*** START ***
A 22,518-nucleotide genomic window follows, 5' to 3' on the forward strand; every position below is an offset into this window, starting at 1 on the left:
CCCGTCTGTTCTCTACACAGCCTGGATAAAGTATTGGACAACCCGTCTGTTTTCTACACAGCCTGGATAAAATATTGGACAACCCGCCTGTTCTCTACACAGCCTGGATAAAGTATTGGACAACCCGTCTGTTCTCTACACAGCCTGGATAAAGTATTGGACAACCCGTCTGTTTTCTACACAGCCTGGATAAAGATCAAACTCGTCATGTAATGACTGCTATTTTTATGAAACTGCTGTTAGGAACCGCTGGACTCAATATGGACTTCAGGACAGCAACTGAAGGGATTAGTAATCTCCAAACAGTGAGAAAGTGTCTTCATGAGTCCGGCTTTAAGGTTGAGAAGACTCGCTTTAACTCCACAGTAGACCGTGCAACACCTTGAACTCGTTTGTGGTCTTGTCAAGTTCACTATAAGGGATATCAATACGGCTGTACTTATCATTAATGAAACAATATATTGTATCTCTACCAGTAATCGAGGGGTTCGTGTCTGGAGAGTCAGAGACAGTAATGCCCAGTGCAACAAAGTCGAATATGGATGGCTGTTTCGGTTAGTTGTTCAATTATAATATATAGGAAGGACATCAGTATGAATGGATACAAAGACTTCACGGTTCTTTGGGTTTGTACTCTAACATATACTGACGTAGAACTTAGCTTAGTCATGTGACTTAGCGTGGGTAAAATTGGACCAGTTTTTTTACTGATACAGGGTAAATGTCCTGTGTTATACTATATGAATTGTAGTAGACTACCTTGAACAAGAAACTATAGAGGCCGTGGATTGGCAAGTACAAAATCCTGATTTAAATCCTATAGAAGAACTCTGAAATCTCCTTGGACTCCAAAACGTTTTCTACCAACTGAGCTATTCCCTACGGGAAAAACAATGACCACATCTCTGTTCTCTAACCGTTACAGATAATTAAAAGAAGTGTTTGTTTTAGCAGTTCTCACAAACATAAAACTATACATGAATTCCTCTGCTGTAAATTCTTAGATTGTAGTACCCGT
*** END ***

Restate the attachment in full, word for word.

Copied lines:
A 22,518-nucleotide genomic window follows, 5' to 3' on the forward strand; every position below is an offset into this window, starting at 1 on the left:
CCCGTCTGTTCTCTACACAGCCTGGATAAAGTATTGGACAACCCGTCTGTTTTCTACACAGCCTGGATAAAATATTGGACAACCCGCCTGTTCTCTACACAGCCTGGATAAAGTATTGGACAACCCGTCTGTTCTCTACACAGCCTGGATAAAGTATTGGACAACCCGTCTGTTTTCTACACAGCCTGGATAAAGATCAAACTCGTCATGTAATGACTGCTATTTTTATGAAACTGCTGTTAGGAACCGCTGGACTCAATATGGACTTCAGGACAGCAACTGAAGGGATTAGTAATCTCCAAACAGTGAGAAAGTGTCTTCATGAGTCCGGCTTTAAGGTTGAGAAGACTCGCTTTAACTCCACAGTAGACCGTGCAACACCTTGAACTCGTTTGTGGTCTTGTCAAGTTCACTATAAGGGATATCAATACGGCTGTACTTATCATTAATGAAACAATATATTGTATCTCTACCAGTAATCGAGGGGTTCGTGTCTGGAGAGTCAGAGACAGTAATGCCCAGTGCAACAAAGTCGAATATGGATGGCTGTTTCGGTTAGTTGTTCAATTATAATATATAGGAAGGACATCAGTATGAATGGATACAAAGACTTCACGGTTCTTTGGGTTTGTACTCTAACATATACTGACGTAGAACTTAGCTTAGTCATGTGACTTAGCGTGGGTAAAATTGGACCAGTTTTTTTACTGATACAGGGTAAATGTCCTGTGTTATACTATATGAATTGTAGTAGACTACCTTGAACAAGAAACTATAGAGGCCGTGGATTGGCAAGTACAAAATCCTGATTTAAATCCTATAGAAGAACTCTGAAATCTCCTTGGACTCCAAAACGTTTTCTACCAACTGAGCTATTCCCTACGGGAAAAACAATGACCACATCTCTGTTCTCTAACCGTTACAGATAATTAAAAGAAGTGTTTGTTTTAGCAGTTCTCACAAACATAAAACTATACATGAATTCCTCTGCTGTAAATTCTTAGATTGTAGTACCCGT